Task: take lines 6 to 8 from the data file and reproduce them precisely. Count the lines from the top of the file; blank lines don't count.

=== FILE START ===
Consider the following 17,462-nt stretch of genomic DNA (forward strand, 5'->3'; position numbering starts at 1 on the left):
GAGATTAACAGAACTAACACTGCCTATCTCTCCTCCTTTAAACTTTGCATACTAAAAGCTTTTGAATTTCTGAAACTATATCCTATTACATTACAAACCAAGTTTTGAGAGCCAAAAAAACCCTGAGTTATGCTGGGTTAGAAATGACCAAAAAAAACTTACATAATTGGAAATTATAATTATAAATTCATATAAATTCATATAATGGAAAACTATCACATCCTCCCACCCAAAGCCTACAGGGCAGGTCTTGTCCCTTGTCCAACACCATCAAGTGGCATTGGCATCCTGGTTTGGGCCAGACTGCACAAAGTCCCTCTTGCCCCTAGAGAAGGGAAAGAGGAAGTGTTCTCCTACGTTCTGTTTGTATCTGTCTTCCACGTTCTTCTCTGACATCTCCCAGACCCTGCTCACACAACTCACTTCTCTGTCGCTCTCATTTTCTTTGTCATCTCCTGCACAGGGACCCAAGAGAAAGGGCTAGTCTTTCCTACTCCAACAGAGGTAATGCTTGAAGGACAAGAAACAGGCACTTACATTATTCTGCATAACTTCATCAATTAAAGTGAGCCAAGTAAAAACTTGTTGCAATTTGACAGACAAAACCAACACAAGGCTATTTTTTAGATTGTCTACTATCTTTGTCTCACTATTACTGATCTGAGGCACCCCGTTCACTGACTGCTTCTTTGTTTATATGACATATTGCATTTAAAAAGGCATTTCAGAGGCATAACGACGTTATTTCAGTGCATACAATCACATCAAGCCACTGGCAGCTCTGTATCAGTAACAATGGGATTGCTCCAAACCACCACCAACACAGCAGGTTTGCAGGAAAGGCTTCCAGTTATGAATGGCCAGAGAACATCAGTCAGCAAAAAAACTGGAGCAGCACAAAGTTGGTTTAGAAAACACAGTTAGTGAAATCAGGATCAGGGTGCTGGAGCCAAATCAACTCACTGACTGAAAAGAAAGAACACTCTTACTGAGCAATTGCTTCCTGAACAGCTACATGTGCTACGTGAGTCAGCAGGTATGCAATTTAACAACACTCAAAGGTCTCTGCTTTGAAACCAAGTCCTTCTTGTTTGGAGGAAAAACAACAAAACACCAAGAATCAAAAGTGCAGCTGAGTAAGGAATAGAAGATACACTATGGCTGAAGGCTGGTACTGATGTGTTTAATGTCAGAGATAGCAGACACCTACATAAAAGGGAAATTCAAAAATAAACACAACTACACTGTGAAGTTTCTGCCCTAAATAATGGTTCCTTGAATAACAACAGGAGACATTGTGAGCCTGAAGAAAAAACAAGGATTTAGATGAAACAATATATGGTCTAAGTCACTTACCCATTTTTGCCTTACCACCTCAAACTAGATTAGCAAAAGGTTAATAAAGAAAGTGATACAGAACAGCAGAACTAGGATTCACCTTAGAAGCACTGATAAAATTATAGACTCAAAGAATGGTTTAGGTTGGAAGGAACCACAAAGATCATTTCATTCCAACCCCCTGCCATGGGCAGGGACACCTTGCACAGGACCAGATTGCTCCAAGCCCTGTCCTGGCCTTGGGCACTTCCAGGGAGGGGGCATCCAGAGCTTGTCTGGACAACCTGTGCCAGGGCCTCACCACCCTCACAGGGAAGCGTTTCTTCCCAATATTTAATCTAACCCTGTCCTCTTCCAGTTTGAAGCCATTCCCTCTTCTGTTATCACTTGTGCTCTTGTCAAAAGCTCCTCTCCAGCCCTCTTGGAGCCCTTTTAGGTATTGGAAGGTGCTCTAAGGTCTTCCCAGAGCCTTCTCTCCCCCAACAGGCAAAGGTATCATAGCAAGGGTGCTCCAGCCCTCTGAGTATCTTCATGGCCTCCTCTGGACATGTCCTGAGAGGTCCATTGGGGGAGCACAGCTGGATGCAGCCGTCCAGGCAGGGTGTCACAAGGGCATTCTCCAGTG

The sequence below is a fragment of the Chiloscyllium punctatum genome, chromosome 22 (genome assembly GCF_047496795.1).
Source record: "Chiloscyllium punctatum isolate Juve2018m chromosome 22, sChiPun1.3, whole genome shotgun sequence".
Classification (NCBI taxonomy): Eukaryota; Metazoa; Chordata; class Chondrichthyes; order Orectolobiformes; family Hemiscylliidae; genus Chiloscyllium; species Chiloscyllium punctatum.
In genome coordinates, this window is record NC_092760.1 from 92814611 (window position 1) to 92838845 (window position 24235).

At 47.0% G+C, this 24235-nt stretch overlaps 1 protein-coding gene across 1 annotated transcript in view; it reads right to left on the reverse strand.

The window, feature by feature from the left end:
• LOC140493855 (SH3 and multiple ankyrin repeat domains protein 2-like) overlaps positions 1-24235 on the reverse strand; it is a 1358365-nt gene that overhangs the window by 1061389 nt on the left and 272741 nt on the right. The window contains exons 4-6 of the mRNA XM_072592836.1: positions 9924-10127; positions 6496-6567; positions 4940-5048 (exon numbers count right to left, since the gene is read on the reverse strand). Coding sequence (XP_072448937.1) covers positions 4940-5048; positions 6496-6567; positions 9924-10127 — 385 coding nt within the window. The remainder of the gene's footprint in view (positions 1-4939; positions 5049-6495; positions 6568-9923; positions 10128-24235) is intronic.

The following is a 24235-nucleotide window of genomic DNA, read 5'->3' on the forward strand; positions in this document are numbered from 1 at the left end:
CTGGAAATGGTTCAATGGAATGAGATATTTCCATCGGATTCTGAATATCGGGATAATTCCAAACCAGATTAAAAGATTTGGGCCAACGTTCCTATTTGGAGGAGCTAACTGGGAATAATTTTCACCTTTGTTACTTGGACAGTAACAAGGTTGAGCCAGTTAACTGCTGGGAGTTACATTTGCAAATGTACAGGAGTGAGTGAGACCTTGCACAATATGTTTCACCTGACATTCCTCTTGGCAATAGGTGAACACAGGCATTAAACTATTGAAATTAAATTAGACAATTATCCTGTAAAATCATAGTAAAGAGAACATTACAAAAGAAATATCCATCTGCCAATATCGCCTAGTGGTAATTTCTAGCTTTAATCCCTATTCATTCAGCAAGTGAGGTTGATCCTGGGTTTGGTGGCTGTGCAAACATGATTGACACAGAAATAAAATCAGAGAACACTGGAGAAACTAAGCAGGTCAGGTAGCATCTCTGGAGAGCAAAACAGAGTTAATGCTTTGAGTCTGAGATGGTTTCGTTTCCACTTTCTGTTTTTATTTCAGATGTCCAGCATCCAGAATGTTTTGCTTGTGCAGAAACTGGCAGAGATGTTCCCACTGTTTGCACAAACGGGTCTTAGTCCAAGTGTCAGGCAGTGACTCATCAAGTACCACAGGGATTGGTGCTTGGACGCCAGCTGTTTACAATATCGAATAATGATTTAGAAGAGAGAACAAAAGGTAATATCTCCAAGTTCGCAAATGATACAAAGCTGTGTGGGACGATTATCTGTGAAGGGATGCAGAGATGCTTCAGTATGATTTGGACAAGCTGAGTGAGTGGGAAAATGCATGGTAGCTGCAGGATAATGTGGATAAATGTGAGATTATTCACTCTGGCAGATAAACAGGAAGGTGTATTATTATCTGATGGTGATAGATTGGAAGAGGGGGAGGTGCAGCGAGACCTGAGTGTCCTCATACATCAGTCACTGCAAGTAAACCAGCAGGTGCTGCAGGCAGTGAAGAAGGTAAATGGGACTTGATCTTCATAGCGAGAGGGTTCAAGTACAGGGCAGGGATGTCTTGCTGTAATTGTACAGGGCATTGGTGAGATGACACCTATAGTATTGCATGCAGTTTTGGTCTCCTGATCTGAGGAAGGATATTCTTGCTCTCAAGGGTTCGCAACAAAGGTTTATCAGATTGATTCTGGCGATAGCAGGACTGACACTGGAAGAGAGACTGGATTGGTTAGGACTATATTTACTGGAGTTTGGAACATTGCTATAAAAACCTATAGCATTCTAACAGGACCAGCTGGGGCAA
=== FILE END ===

In genome coordinates, this window is record NC_092760.1 from 92814611 (window position 1) to 92838845 (window position 24235).

At 47.0% G+C, this 24235-nt stretch overlaps 1 protein-coding gene across 1 annotated transcript in view; it reads right to left on the reverse strand.

The window, feature by feature from the left end: